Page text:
British Prime Minister Theresa May has made much of the fact that she was the first international leader to meet President Donald Trump post-inauguration. But how pleased should she be?
The so-called "special relationship" between the U.K. and U.S. has been a cornerstone of British foreign policy since former Prime Minister Winston Churchill coined the term in 1946. Sometimes, for example when Margaret Thatcher was prime minister, it has come close to a partnership of equals. At other times, as with Prime Minister Tony Blair and President George W. Bush, Britain's position as the weaker side has been more evident.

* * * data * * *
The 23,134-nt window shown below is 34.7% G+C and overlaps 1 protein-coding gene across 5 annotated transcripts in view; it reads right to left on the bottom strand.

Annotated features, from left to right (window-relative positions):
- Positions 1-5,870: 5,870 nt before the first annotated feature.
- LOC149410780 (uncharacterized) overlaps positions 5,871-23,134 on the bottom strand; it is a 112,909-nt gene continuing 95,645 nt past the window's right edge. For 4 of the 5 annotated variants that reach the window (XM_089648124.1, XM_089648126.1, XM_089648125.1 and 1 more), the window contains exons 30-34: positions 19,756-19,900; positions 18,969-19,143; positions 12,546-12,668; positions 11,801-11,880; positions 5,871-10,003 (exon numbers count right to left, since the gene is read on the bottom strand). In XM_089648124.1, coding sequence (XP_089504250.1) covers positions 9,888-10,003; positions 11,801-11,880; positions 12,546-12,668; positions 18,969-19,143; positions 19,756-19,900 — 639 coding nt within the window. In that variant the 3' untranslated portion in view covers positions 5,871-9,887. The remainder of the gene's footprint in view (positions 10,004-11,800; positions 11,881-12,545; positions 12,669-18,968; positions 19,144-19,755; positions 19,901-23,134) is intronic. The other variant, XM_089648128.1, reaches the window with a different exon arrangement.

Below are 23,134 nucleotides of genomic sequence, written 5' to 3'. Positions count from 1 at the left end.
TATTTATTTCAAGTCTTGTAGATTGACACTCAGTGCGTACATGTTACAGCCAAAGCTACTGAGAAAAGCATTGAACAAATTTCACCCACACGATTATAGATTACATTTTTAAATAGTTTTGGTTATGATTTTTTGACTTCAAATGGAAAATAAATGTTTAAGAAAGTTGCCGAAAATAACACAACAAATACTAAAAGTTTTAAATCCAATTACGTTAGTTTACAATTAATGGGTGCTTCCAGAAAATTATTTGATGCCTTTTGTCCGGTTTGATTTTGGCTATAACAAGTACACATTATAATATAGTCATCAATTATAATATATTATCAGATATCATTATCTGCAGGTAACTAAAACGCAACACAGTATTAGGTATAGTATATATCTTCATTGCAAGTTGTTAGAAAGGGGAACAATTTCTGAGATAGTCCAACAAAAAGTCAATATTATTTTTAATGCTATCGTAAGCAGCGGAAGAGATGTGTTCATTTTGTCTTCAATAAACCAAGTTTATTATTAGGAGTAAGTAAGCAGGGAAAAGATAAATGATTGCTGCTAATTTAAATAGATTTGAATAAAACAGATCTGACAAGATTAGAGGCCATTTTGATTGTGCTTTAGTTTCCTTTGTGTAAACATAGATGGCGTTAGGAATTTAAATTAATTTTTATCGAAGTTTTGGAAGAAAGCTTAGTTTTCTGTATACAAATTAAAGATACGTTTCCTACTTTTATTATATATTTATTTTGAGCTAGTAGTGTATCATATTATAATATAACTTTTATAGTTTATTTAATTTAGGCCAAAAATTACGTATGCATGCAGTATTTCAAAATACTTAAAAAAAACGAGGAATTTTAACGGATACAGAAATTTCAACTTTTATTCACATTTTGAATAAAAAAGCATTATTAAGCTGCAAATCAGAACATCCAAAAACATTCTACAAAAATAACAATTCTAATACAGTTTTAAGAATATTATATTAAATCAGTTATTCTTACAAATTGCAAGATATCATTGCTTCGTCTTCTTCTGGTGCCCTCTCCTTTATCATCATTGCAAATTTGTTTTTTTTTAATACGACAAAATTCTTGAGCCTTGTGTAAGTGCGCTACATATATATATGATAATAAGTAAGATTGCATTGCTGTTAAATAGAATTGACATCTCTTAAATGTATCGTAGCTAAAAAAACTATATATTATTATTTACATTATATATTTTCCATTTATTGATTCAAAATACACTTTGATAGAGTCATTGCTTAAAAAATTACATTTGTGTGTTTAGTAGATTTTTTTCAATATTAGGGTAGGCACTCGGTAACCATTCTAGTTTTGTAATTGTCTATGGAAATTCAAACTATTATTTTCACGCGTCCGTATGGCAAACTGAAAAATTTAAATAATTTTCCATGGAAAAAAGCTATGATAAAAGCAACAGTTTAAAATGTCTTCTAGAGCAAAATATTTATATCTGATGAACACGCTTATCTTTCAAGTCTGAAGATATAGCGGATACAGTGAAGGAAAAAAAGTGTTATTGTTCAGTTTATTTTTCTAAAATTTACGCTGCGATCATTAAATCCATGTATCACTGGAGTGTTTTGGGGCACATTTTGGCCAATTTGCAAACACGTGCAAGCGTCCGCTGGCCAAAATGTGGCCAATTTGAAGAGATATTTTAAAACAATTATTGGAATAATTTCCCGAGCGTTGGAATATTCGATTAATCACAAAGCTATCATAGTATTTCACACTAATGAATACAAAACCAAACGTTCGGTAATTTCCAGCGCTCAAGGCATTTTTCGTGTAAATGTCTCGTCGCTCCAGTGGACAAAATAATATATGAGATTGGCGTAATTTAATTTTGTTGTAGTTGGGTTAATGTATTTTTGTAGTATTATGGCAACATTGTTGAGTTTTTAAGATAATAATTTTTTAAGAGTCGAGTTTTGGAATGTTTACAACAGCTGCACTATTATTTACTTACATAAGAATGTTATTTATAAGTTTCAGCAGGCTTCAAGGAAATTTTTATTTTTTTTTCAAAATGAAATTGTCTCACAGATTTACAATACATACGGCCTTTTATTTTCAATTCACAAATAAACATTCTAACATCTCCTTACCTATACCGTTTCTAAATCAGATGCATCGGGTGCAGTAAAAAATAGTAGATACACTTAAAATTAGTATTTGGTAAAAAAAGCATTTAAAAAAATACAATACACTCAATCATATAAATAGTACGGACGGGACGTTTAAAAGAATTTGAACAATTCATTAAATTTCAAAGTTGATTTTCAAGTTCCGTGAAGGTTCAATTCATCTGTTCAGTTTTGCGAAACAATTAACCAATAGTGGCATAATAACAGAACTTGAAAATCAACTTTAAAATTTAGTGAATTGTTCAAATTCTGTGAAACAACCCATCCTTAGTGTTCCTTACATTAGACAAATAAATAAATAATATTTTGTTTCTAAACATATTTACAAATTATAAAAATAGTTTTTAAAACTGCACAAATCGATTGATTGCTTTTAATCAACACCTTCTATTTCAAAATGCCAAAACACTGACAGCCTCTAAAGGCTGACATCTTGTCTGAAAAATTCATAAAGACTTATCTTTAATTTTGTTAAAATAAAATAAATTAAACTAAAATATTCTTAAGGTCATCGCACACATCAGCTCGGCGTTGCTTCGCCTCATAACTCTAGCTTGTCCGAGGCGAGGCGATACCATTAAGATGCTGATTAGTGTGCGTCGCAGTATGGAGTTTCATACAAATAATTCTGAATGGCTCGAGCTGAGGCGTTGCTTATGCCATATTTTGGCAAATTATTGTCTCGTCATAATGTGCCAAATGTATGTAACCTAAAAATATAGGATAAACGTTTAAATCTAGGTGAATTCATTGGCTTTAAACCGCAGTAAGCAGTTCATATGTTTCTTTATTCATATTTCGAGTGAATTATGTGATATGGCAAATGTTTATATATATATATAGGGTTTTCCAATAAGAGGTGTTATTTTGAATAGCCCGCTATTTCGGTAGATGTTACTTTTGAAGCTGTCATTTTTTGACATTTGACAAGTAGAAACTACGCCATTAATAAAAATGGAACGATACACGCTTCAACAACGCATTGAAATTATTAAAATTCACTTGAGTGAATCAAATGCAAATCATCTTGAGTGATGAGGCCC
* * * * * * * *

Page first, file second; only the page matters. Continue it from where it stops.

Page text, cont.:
But with Trump in the White House, offending international leaders and raising an outcry among British and American voters, is it still the best strategy to try and tie Westminster to the White House? Newsweek's Josh Lowe and Mirren Gidda discussed the subject with Jacob Parakilas of think tank Chatham House, and writer Abi Wilkinson.
This episode of Newsweek's foreign service was recorded and edited by Sho Murakoshi.